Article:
WASHINGTON — The health care law’s historic gains in coverage may be leveling off: The Obama administration announced Thursday it expects only a slight overall increase in enrollment next year.

With the 2016 sign-up season two weeks away, Health and Human Services Secretary Sylvia M. Burwell set a target of 10 million people enrolled and paying their premiums by the end of next year. That’s about as many as are covered now through the law’s online markets for subsidized private health insurance.

Burwell said it’s getting harder to sign up the remaining uninsured. They tend to be young, managing very tight household budgets, and often unaware they can qualify for taxpayer-financed assistance with their premiums.

The administration’s new target is well below an estimate from congressional budget analysts of about 20 million covered in 2016. The huge difference quickly raised questions about whether advances in health insurance coverage under President Obama’s law may sputter or stall, leaving millions still uninsured.

“If enrollment plateaus, we may see growing discussion of whether the law is fulfilling expectations in covering the uninsured, and whether the subsidies for low- and middle-income people are sufficient to make coverage truly affordable,” said Larry Levitt with the nonpartisan Kaiser Family Foundation.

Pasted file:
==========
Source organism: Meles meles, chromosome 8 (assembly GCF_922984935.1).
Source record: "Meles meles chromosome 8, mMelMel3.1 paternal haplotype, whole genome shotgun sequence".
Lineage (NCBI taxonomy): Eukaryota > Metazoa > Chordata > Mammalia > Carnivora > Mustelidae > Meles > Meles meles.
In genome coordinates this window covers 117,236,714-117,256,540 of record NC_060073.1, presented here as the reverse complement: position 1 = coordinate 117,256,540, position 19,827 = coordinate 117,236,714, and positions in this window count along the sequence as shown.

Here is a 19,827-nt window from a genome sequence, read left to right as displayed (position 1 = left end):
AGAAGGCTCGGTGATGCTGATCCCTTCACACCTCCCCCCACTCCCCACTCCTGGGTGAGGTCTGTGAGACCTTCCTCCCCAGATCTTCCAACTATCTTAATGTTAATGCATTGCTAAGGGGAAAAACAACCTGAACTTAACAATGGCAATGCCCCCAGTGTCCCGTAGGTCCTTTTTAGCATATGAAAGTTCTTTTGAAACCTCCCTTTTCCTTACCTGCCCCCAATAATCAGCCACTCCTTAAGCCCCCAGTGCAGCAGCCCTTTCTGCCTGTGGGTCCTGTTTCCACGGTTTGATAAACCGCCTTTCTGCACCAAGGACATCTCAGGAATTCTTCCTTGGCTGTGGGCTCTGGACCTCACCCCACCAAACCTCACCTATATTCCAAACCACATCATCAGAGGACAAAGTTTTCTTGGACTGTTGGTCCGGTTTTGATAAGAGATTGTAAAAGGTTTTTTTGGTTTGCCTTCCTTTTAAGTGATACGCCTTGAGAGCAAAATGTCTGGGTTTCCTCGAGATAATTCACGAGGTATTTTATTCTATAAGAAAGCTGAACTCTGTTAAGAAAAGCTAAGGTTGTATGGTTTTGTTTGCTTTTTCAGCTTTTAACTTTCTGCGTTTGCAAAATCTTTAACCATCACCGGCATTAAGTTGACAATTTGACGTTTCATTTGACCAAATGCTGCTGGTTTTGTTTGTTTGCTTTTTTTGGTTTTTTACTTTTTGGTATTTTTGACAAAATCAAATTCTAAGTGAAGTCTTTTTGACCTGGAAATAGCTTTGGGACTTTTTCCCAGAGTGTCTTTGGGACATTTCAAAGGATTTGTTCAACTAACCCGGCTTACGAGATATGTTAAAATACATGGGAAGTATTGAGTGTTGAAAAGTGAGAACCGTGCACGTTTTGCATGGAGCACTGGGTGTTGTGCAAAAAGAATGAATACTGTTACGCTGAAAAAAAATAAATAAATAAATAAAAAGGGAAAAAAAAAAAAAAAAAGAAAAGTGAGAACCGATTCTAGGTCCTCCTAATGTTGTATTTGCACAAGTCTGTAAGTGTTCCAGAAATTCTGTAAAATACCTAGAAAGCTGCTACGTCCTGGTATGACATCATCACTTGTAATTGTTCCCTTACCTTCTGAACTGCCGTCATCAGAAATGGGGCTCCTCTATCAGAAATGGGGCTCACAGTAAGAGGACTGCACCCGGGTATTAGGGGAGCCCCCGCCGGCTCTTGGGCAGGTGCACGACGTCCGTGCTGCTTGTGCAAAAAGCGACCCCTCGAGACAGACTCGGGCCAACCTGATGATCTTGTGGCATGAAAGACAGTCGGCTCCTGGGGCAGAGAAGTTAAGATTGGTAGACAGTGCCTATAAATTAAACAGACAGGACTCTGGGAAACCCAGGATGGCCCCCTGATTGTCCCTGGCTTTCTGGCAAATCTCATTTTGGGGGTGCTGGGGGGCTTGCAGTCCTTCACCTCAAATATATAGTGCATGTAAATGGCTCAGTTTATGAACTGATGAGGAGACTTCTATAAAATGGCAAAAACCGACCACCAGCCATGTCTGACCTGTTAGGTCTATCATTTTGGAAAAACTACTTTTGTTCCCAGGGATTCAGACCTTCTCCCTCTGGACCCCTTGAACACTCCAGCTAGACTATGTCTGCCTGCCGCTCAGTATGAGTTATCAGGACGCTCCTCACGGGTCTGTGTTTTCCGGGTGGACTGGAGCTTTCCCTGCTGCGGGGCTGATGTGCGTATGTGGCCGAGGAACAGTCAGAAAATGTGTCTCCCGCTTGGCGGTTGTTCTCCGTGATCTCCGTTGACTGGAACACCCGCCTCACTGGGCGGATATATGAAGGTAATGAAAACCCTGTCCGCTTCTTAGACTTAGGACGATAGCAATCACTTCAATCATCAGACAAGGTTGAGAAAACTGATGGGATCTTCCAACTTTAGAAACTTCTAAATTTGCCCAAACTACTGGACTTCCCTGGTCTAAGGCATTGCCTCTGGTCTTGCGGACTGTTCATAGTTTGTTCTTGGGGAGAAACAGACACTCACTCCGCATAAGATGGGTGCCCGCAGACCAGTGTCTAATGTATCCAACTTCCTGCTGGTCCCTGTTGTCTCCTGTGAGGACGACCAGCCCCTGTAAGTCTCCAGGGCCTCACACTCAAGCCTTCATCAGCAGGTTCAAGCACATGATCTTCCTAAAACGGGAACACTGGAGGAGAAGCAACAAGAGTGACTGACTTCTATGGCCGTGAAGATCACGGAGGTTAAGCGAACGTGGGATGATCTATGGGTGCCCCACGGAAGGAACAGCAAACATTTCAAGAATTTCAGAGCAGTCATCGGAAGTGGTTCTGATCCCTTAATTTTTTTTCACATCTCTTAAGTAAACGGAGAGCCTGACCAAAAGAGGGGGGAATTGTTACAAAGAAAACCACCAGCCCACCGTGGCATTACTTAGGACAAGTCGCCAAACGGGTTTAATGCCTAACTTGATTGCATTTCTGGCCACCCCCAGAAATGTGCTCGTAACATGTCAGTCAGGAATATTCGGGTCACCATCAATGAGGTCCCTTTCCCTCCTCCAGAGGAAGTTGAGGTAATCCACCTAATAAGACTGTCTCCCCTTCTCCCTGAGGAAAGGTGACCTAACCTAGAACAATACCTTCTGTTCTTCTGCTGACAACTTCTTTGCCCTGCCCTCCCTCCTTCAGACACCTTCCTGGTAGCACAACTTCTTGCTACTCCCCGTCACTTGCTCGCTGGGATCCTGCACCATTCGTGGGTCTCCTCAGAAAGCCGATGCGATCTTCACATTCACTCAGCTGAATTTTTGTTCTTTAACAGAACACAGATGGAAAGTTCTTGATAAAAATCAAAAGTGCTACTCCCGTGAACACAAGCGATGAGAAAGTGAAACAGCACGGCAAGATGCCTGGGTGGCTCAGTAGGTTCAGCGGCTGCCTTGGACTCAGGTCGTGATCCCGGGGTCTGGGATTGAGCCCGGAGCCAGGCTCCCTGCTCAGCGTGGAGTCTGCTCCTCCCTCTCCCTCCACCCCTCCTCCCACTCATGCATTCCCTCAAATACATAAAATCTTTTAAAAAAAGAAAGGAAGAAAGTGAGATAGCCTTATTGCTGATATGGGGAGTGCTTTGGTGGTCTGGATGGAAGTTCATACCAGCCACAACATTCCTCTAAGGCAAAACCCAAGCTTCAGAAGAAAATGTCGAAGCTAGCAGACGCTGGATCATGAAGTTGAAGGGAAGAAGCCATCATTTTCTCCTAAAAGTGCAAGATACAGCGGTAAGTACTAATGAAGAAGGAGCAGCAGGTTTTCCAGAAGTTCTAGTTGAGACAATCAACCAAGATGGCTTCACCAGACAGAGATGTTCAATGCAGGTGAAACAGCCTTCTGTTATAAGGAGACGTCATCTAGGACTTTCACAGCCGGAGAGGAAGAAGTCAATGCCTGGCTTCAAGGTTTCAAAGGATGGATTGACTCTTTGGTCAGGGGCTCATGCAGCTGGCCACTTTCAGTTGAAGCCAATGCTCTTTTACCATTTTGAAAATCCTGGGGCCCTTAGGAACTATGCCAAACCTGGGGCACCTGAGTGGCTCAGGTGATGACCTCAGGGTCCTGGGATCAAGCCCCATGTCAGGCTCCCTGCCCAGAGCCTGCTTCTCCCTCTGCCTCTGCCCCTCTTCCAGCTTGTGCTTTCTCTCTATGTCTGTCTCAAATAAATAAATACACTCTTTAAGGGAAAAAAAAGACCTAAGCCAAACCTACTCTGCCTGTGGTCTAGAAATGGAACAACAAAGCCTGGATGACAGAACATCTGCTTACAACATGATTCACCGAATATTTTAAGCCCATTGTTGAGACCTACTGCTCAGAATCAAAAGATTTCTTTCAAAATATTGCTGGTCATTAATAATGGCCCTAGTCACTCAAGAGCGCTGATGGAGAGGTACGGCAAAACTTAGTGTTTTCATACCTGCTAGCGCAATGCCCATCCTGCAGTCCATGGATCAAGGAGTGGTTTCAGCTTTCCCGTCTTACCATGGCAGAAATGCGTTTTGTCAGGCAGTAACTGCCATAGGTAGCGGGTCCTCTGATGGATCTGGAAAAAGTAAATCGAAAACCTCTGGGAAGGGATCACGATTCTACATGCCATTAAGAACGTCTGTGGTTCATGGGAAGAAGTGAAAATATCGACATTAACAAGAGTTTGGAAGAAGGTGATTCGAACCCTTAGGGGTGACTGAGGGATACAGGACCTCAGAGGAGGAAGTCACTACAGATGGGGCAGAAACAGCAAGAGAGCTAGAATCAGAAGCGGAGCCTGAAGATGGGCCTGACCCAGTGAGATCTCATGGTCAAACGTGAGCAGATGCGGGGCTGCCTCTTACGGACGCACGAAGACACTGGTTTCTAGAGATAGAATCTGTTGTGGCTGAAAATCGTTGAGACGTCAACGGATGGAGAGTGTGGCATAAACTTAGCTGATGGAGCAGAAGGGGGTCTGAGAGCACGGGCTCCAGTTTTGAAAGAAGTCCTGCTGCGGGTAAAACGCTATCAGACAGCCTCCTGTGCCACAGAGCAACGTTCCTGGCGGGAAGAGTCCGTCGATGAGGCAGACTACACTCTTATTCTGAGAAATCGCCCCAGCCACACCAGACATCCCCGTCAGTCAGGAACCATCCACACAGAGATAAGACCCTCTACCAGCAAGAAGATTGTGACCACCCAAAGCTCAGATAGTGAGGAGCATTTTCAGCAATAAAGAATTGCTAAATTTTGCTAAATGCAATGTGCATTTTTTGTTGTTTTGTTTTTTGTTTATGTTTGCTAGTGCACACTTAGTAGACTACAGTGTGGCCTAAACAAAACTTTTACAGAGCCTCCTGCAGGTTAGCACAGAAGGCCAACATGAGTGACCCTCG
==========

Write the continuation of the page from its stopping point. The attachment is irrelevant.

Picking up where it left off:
Burwell called the new goal “strong and realistic.” An aide said the congressional numbers are based in part on assumptions that haven’t panned out, about employers dropping job-based plans for their workers, and about people with their own private coverage switching to HealthCare.gov.

Republicans said lower expectations from the administration are evidence that “Obamacare” coverage is too expensive, made that way by federal requirements that add cost. Republicans want to repeal the Affordable Care Act, but haven’t spelled out details of how they’d replace it.

Obama’s law has reduced the share of uninsured Americans to about 9 percent through a combination of subsidized private insurance and a Medicaid expansion aimed at low-income adults. As documented by government studies and independent surveys, that’s a historic accomplishment. But things may be changing.

Premiums are expected to go up next year by a bigger amount than this year. Surveys show that among the 10.5 million remaining uninsured who are eligible, many are young adults, a demographic that traditionally has not put a high priority on having health insurance. Many are unfamiliar with insurance terms, and money is a problem.